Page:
How One Bank Tricked Customers Into Paying Overdraft Fees

$35 overdraft fees are extremely profitable — and documents released Thursday show how one big bank conned its customers into signing up.

Christophe Simon / AFP / Getty Images

How can a bank get its customers to sign up for an expensive "overdraft protection" plan — essentially a very high-fee loan, automatically extended to customers trying to take out more money than they have? Strict rules require account holders to affirmatively opt in to these plans, which are very profitable for banks and often a terrible deal for customers.

The way one big global bank approached this challenge ended with a $10 million penalty on Thursday, with the Consumer Financial Protection Bureau ruling Santander Bank — a U.S. subsidiary of the Spanish banking giant, which acquired Boston-based Sovereign Bank in 2009 — had crossed the line.

Santander's U.S. telemarketers signed up customers for its expensive overdraft programs "without their consent," the CFPB found. In some cases, the telemarketers would give "a brief description of the product and then had the consumers verify the last four digits of their social security numbers," signing them up for the service without getting a "yes" at all.

The CFPB released transcripts of some such calls. In one, a telemarketer says the service is "free" and they would set it up for the customer's account.

"So, you know, basically it’s a free service and, uh, we would like to send you out Account Protector package for your account," they said. "Would that be OK?" The customer says "Sure," and the telemarketer asks for the last four digits of their social security number.

Later in the calls, the CFPB says, the fees would be mentioned as part of a "legal disclosure" after the customer had signed up. In other cases the caller would say "This is not a sales call," despite Santander's own internal documents calling the deals "sales." In addition to misidentifying the sales calls, the telemarketers would sometimes say that they were trying to "re-enroll" customers in the program even if they were not already using it.

“Santander tricked consumers into signing up for an overdraft service they didn’t want and charged them fees,” the CFPB's head Richard Cordray said in a statement. “Santander’s telemarketer used deceptive sales pitches to mislead customers into enrolling in overdraft service. We will put a stop to any such unlawful practices that harm consumers.”

Along with the $10 million payment, Santander will have to contact customers it sold the overdraft protection service to, and make sure they still want it. And the bank has been banned from using an outside contractor to sell overdraft protection products in the future.

Starting in 2010, the bank used a telemarketing vendor to sell the program, called Account Protector, which charged a $35 fee for each overdraft and additional fees if the account remained overdrawn for five days after the first transaction.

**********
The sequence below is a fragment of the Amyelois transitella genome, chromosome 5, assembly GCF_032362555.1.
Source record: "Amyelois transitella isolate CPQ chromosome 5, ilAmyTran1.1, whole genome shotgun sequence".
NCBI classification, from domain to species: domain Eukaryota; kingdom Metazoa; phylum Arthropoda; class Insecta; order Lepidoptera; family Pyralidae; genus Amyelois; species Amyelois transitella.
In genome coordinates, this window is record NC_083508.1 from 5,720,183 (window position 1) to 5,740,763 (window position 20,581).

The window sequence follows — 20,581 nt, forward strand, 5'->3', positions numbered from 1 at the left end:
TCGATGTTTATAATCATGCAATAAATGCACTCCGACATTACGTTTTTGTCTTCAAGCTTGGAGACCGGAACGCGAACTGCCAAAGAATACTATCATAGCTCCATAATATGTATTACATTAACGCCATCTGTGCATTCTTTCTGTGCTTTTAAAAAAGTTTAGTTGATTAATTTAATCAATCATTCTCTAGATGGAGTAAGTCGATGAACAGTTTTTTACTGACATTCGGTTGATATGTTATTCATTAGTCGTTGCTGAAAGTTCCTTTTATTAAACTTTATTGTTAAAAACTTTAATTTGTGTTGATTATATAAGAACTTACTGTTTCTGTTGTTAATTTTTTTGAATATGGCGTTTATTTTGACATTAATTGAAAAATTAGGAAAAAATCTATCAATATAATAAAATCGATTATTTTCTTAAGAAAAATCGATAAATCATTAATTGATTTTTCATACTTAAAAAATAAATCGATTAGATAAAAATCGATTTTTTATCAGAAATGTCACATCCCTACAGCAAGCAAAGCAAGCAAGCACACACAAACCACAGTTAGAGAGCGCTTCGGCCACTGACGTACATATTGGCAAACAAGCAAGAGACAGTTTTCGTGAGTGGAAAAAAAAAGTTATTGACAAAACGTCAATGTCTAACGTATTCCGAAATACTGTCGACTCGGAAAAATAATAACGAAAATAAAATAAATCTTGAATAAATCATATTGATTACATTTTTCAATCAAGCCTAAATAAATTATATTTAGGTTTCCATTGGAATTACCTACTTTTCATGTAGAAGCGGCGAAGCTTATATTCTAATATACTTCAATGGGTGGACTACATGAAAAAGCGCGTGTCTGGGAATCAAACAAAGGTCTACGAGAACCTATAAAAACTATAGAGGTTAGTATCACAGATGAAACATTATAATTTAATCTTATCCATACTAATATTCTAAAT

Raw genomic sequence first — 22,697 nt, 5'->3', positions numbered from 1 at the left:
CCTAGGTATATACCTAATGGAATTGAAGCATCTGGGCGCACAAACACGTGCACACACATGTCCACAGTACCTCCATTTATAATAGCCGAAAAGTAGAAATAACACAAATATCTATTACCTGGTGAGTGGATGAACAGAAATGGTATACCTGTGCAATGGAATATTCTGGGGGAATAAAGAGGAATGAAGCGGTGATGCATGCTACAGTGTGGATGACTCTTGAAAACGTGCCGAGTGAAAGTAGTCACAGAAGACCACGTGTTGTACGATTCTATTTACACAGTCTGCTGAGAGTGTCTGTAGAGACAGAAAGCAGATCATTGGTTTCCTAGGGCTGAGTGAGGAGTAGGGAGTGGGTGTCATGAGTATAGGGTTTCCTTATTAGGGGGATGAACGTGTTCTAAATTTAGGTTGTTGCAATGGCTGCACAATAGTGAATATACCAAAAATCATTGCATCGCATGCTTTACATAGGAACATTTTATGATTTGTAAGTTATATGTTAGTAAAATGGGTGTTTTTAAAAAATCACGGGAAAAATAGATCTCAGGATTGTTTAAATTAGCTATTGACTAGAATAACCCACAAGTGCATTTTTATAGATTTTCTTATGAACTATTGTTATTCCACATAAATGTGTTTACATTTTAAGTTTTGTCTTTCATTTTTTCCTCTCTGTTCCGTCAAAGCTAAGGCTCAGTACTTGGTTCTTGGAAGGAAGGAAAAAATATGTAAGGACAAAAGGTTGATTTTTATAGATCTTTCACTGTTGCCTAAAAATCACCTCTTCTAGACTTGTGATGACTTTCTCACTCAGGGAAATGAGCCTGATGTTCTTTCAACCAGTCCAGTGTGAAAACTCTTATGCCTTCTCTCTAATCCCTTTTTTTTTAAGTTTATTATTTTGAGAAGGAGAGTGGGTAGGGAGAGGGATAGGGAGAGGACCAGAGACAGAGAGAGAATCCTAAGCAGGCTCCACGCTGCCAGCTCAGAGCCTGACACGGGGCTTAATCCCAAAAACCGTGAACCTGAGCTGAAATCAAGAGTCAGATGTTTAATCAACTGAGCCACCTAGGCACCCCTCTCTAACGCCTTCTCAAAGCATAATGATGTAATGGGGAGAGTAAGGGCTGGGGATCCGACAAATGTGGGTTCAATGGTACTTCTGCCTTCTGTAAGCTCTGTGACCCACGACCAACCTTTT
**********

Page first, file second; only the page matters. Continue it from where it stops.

“We regret that the vendor we hired to promote this service may not have followed our instructions and we did not supervise them as closely as we should have," a Santander spokesperson said in a statement. "These actions, which occurred several years ago, do not reflect our values and fell short of the high expectations we have for ourselves and our vendors. We are terminating our relationship with the vendor and are continuing to implement additional controls to ensure more effective oversight of our vendors and our processes."

Very early into the relationship with the vendor, the CFPB says, Santander realized that its telemarketers "were being overly aggressive, making sales without the consumer’s consent, and not following the script" and complaints started to roll in from customers who incurred unauthorized overdraft fees. Santander would continue to work with the vendor, however, "over the next several years," until 2014 after the program was only paused "for a few days," for some more training.

In another call transcript released by the regulator, a bank customer says they aren't ready to sign up for the service, but asks if the telemarketer will just "send me the information."


Sometimes the telemarketers would misdescribe the program, saying there were only fees if the account remained overdrawn for many days, even when the $35 dollar fee is charged immediately. "During numerous other calls, CSRs directly stated or implied that Santander would not charge any overdraft fees at all if consumers repaid the overdraft within five business days," the consent order says. Or they would say the opposite: that there was only a fee on the initial overdraft and not one that could be applied later.


And they didn't stop by misrepresenting the cost of enrolling in the account protection program, but also what would happen if the customers didn't enroll, saying they could be charged with overdrafts instead of just having transactions declined. One salesperson told a Santander customer:

The consent order puts it bluntly: Santander's "representations...are false and misleading, and constitute deceptive acts or practices."